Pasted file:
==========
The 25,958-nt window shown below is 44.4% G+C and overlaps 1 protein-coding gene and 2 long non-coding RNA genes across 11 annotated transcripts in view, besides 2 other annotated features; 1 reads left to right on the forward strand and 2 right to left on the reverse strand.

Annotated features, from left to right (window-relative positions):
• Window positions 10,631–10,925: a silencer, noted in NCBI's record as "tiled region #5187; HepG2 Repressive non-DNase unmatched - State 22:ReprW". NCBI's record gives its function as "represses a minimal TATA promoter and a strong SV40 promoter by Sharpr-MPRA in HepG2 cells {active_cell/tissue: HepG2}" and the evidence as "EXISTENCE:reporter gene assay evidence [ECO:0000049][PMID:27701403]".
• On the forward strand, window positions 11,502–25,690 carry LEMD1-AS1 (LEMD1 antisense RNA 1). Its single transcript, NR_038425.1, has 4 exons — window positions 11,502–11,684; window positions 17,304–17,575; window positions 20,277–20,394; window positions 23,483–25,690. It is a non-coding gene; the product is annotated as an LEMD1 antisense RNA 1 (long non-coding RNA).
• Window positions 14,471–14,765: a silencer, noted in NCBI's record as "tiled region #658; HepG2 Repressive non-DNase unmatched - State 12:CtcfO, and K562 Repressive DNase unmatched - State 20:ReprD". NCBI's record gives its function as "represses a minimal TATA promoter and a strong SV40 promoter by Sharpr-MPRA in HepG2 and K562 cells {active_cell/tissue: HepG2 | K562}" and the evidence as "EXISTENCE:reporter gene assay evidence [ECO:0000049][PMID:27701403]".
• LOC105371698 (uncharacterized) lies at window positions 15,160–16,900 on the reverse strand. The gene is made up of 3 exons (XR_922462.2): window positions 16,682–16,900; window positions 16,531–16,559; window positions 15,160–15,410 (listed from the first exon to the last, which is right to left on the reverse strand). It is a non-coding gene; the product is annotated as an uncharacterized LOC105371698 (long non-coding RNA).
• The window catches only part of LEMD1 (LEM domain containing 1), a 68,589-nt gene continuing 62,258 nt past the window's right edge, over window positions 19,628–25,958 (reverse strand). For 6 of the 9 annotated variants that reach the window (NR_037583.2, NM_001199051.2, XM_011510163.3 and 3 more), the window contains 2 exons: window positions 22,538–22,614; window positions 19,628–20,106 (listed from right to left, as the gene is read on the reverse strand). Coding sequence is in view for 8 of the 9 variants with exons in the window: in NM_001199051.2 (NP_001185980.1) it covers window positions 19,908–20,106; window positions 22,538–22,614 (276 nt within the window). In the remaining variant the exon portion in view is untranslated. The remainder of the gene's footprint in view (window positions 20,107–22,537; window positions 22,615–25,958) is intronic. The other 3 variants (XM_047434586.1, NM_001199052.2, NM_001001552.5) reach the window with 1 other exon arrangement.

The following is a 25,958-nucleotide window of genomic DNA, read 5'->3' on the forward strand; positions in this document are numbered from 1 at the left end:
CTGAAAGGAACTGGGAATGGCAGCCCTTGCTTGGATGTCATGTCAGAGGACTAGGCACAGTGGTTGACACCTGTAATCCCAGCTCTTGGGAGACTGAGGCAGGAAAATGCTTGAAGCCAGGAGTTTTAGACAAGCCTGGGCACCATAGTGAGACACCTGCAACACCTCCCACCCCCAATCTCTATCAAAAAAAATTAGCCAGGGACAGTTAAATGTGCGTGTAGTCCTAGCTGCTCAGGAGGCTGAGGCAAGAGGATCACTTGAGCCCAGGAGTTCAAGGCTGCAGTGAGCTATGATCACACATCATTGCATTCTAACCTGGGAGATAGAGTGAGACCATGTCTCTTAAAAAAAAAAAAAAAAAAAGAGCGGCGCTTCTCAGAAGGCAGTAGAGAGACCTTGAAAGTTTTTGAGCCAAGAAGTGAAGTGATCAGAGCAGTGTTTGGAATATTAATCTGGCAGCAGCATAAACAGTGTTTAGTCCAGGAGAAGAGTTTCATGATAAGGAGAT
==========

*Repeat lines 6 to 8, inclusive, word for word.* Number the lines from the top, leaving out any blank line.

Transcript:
• LOC105371698 (uncharacterized) lies at window positions 15,160–16,900 on the reverse strand. The gene is made up of 3 exons (XR_922462.2): window positions 16,682–16,900; window positions 16,531–16,559; window positions 15,160–15,410 (listed from the first exon to the last, which is right to left on the reverse strand). It is a non-coding gene; the product is annotated as an uncharacterized LOC105371698 (long non-coding RNA).
• The window catches only part of LEMD1 (LEM domain containing 1), a 68,589-nt gene continuing 62,258 nt past the window's right edge, over window positions 19,628–25,958 (reverse strand). For 6 of the 9 annotated variants that reach the window (NR_037583.2, NM_001199051.2, XM_011510163.3 and 3 more), the window contains 2 exons: window positions 22,538–22,614; window positions 19,628–20,106 (listed from right to left, as the gene is read on the reverse strand). Coding sequence is in view for 8 of the 9 variants with exons in the window: in NM_001199051.2 (NP_001185980.1) it covers window positions 19,908–20,106; window positions 22,538–22,614 (276 nt within the window). In the remaining variant the exon portion in view is untranslated. The remainder of the gene's footprint in view (window positions 20,107–22,537; window positions 22,615–25,958) is intronic. The other 3 variants (XM_047434586.1, NM_001199052.2, NM_001001552.5) reach the window with 1 other exon arrangement.

The following is a 25,958-nucleotide window of genomic DNA, read 5'->3' on the forward strand; positions in this document are numbered from 1 at the left end: